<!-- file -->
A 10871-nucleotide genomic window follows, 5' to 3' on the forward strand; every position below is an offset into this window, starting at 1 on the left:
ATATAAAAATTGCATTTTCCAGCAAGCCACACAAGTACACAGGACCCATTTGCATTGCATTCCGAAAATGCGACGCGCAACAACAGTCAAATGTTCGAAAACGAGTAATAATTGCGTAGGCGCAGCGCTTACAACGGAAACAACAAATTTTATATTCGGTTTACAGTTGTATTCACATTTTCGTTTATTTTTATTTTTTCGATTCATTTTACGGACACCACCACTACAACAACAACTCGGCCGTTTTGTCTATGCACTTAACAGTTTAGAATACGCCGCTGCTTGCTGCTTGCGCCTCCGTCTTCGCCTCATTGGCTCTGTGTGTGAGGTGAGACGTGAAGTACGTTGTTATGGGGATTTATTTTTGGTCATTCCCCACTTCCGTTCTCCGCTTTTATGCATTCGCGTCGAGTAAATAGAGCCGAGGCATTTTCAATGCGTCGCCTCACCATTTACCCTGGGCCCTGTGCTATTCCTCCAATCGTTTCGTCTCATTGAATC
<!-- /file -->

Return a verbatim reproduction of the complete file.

A 10871-nucleotide genomic window follows, 5' to 3' on the forward strand; every position below is an offset into this window, starting at 1 on the left:
ATATAAAAATTGCATTTTCCAGCAAGCCACACAAGTACACAGGACCCATTTGCATTGCATTCCGAAAATGCGACGCGCAACAACAGTCAAATGTTCGAAAACGAGTAATAATTGCGTAGGCGCAGCGCTTACAACGGAAACAACAAATTTTATATTCGGTTTACAGTTGTATTCACATTTTCGTTTATTTTTATTTTTTCGATTCATTTTACGGACACCACCACTACAACAACAACTCGGCCGTTTTGTCTATGCACTTAACAGTTTAGAATACGCCGCTGCTTGCTGCTTGCGCCTCCGTCTTCGCCTCATTGGCTCTGTGTGTGAGGTGAGACGTGAAGTACGTTGTTATGGGGATTTATTTTTGGTCATTCCCCACTTCCGTTCTCCGCTTTTATGCATTCGCGTCGAGTAAATAGAGCCGAGGCATTTTCAATGCGTCGCCTCACCATTTACCCTGGGCCCTGTGCTATTCCTCCAATCGTTTCGTCTCATTGAATC